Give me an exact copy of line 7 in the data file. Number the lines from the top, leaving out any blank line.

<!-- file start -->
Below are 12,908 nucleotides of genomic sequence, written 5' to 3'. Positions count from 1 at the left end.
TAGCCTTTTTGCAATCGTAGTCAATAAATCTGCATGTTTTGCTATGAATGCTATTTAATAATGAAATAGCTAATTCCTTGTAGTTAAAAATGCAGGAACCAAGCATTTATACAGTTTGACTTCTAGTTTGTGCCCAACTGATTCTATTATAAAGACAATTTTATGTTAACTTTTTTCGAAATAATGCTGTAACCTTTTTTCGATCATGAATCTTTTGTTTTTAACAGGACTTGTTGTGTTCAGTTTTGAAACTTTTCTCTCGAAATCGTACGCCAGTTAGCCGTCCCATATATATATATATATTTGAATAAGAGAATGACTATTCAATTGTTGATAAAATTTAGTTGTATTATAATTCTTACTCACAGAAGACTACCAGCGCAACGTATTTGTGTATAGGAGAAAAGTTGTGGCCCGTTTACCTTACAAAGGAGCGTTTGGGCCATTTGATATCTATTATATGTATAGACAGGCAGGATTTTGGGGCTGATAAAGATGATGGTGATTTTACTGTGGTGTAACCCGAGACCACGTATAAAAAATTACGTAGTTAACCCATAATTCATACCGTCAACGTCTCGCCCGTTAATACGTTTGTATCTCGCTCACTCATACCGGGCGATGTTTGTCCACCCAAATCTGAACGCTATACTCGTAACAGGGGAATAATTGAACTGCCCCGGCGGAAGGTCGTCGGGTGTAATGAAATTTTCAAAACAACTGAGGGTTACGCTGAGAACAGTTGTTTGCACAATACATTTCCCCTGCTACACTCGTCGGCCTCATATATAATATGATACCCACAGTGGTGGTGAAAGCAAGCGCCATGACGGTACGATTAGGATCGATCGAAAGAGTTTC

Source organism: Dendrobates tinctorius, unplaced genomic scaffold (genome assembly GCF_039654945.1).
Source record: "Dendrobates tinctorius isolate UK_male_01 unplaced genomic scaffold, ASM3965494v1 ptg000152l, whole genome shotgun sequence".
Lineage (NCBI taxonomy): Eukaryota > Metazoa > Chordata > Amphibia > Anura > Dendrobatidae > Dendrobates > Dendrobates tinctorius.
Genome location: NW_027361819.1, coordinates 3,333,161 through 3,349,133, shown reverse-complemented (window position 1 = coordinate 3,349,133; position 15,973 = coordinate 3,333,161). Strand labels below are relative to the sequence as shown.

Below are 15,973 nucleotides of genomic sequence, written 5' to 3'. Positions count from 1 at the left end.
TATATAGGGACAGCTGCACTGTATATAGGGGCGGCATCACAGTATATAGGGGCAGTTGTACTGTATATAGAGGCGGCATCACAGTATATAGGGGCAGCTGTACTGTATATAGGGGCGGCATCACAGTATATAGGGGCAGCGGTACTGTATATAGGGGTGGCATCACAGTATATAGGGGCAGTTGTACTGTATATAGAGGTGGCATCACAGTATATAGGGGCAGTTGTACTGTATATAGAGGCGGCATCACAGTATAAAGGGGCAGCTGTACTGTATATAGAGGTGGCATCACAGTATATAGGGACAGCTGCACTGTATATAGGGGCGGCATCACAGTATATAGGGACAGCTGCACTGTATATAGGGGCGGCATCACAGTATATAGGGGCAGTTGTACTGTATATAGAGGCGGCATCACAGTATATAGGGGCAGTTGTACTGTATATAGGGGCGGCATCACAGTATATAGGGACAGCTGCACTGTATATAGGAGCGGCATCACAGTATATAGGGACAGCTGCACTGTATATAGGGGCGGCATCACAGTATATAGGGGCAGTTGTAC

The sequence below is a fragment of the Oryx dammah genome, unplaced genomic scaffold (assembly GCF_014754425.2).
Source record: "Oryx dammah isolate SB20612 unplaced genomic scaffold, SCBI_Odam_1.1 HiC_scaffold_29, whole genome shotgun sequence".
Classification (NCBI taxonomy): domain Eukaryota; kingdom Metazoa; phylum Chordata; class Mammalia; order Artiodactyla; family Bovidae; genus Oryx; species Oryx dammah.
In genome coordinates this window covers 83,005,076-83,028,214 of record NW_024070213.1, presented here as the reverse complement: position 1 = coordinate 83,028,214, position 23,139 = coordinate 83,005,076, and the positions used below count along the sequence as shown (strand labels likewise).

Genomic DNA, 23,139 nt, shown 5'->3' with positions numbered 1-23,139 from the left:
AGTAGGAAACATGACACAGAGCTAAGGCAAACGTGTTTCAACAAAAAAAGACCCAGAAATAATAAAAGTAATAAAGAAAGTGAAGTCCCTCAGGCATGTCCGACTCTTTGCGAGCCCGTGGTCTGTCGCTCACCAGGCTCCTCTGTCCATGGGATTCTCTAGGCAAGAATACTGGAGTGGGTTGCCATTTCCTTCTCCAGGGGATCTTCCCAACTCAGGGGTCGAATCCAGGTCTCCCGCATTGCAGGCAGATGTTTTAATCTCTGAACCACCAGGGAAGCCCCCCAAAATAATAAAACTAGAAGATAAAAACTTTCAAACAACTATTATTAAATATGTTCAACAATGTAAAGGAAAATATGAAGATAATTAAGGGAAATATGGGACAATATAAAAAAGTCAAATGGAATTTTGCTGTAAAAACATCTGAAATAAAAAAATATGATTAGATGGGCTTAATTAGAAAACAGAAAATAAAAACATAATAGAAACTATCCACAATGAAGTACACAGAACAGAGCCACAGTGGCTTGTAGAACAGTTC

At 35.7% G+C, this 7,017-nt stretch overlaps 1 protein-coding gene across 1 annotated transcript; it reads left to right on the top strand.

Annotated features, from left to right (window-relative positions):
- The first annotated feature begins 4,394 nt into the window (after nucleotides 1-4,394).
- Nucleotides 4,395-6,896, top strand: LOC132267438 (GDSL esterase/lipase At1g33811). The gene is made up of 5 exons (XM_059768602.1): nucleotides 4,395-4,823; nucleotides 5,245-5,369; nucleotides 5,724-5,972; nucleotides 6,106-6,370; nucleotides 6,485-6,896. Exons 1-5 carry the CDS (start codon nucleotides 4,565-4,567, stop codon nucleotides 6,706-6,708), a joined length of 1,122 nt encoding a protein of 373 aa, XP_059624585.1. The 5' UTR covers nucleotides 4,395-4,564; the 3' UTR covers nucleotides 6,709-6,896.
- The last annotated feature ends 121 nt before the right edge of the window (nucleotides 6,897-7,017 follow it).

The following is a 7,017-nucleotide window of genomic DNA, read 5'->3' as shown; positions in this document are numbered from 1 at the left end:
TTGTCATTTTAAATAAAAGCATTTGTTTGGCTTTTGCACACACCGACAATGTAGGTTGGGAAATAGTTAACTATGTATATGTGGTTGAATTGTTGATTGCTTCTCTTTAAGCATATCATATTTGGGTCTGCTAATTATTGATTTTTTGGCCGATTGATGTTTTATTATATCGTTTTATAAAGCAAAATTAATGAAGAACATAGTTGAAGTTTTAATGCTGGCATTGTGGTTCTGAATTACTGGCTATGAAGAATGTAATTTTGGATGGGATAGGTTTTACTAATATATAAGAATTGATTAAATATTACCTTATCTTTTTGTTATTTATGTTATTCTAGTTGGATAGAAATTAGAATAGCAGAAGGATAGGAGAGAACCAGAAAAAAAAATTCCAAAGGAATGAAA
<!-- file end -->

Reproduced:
Below are 15,973 nucleotides of genomic sequence, written 5' to 3'. Positions count from 1 at the left end.